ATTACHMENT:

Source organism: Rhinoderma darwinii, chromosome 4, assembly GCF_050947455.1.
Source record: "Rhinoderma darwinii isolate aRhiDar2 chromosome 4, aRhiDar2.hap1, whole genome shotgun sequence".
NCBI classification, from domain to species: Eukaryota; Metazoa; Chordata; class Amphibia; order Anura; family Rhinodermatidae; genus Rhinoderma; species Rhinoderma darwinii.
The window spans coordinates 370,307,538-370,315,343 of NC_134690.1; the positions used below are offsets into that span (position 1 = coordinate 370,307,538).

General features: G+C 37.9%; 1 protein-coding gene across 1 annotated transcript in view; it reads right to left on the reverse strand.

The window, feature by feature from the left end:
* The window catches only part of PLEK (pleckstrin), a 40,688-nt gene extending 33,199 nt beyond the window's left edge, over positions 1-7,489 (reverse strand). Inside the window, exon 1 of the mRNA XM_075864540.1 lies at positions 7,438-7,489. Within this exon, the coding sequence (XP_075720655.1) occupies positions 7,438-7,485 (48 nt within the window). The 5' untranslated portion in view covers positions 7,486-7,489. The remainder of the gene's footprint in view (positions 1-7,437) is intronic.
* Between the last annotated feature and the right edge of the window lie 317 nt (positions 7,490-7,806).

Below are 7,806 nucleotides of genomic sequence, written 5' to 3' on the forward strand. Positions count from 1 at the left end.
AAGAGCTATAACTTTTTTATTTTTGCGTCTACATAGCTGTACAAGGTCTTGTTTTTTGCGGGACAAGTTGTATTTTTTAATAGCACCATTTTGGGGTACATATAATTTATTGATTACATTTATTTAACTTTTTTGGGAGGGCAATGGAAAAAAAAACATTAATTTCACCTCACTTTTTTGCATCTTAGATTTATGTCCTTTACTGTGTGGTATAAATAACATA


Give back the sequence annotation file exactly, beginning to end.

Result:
Source organism: Rhinoderma darwinii, chromosome 4, assembly GCF_050947455.1.
Source record: "Rhinoderma darwinii isolate aRhiDar2 chromosome 4, aRhiDar2.hap1, whole genome shotgun sequence".
NCBI classification, from domain to species: Eukaryota; Metazoa; Chordata; class Amphibia; order Anura; family Rhinodermatidae; genus Rhinoderma; species Rhinoderma darwinii.
The window spans coordinates 370,307,538-370,315,343 of NC_134690.1; the positions used below are offsets into that span (position 1 = coordinate 370,307,538).

General features: G+C 37.9%; 1 protein-coding gene across 1 annotated transcript in view; it reads right to left on the reverse strand.

The window, feature by feature from the left end:
* The window catches only part of PLEK (pleckstrin), a 40,688-nt gene extending 33,199 nt beyond the window's left edge, over positions 1-7,489 (reverse strand). Inside the window, exon 1 of the mRNA XM_075864540.1 lies at positions 7,438-7,489. Within this exon, the coding sequence (XP_075720655.1) occupies positions 7,438-7,485 (48 nt within the window). The 5' untranslated portion in view covers positions 7,486-7,489. The remainder of the gene's footprint in view (positions 1-7,437) is intronic.
* Between the last annotated feature and the right edge of the window lie 317 nt (positions 7,490-7,806).

Below are 7,806 nucleotides of genomic sequence, written 5' to 3' on the forward strand. Positions count from 1 at the left end.
AAGAGCTATAACTTTTTTATTTTTGCGTCTACATAGCTGTACAAGGTCTTGTTTTTTGCGGGACAAGTTGTATTTTTTAATAGCACCATTTTGGGGTACATATAATTTATTGATTACATTTATTTAACTTTTTTGGGAGGGCAATGGAAAAAAAAACATTAATTTCACCTCACTTTTTTGCATCTTAGATTTATGTCCTTTACTGTGTGGTATAAATAACATA